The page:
Despite the publicity accorded to the Northeast's fiscal problems over the last three years, the region was in even worse shape during the 1970s, according to a report Standard & Poor's Corp. published yesterday.
"Although credit ratings in the Northeast U.S. have been particularly hard hit by the recession and other economic factors," the rating agency said in a news release, "overall credit quality is better now than it was."
The study was published in yesterday's edition of CreditWeek Municipal, a weekly collection of rating agency reports, and it came as the second in a series of regional economic reports.
"Overall," the agency said in its news release, "the region's credit ratings have deteriorated more slowly than its economy."
Two of the region's largest cities are now rated better than they were after the last recession, having reached credit rating nadirs in 1981. Boston, now rated A by Standard & Poor's, sank to BBB-plus in 1981, when New York City bottomed out a BBB. Current ratings on the cities are A and A-minus, respectively.
And one Northeast State, the agency noted, has a better Standard & Poor's rating now than it did in the recent past. New Hampshire's current AA is better than the AA-minus it received in 1983, but not as good as the AA-plus rating it garnered in 1986.
Massachusetts's decline from AA-plus in February of 1988, to its current BBB, symbolizes an era when New England's wealthy states suddenly met the twin sons of the economic recession: slim tax revenues and fat tabs for government programs.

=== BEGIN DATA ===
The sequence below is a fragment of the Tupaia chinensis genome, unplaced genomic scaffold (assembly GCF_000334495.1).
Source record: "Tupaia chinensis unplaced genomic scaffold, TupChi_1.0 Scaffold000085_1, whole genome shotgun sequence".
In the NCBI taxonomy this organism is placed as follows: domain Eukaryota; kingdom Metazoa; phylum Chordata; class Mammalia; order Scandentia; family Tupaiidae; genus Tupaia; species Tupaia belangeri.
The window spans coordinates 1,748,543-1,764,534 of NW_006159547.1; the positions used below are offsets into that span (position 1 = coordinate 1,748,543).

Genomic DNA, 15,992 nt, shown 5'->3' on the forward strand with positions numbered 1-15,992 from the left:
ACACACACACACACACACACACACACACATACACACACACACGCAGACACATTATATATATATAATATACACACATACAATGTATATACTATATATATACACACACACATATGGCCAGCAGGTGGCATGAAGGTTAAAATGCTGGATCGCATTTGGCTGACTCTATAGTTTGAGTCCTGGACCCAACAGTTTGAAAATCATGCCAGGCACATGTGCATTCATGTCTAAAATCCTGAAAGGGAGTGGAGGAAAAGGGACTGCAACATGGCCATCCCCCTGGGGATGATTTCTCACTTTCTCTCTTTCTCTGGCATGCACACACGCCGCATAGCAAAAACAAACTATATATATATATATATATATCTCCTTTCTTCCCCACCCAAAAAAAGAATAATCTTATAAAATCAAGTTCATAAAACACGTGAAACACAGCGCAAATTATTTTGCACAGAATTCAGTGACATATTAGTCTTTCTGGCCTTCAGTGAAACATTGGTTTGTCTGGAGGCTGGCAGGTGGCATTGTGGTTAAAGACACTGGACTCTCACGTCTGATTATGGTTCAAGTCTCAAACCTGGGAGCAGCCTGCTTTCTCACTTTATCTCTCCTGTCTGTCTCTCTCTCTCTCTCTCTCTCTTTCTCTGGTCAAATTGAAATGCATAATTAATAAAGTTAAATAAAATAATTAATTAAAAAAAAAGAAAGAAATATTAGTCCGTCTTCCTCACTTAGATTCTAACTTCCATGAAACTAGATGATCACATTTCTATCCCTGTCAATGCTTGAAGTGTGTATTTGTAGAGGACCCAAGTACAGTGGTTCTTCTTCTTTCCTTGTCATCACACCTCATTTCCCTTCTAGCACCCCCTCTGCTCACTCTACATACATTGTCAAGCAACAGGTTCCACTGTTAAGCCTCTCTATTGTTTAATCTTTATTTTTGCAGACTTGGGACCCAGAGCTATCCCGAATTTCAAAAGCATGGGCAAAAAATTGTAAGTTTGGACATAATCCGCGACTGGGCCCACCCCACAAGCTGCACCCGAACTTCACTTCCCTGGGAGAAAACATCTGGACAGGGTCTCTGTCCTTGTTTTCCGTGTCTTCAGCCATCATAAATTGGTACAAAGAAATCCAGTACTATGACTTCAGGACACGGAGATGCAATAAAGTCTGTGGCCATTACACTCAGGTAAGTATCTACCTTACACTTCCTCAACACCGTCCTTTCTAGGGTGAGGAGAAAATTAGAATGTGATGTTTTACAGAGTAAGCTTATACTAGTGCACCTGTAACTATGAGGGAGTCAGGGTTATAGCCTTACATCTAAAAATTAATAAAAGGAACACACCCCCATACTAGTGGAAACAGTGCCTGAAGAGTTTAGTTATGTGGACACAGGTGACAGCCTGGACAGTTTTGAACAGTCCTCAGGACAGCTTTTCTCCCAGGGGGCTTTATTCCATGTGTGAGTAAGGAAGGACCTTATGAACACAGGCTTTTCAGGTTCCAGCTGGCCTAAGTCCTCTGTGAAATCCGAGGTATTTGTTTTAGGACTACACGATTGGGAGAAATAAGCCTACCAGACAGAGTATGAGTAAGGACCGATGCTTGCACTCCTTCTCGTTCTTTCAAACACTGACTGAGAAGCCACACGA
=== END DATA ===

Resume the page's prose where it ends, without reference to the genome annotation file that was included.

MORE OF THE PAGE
Those factors should continue to dominate indefinitely, according to the rating agency. "The recession will end eventually," the Standard & Poor's report says, "but the spark that will start the economy running again is not yet in sight."
Claire G. Cohen, executive managing director at Fitch Investors Service, said that, on balance, the current economic scenario is more troubling than the last one. In one sense, the governments are insulated, she noted.
"When the '75 recession hit, you had a long period of economic decline going before," she said. "Here, with the 1990s recession, you were coming off phenomenal growth so that the abruptness of it is just staggering."
But the current recession, according to Ms. Cohen, poses a more serious threat because state and local governments, wary of overtaxed voters and burdened by spending mandates, such as Medicaid, have fewer options than in the 1970s.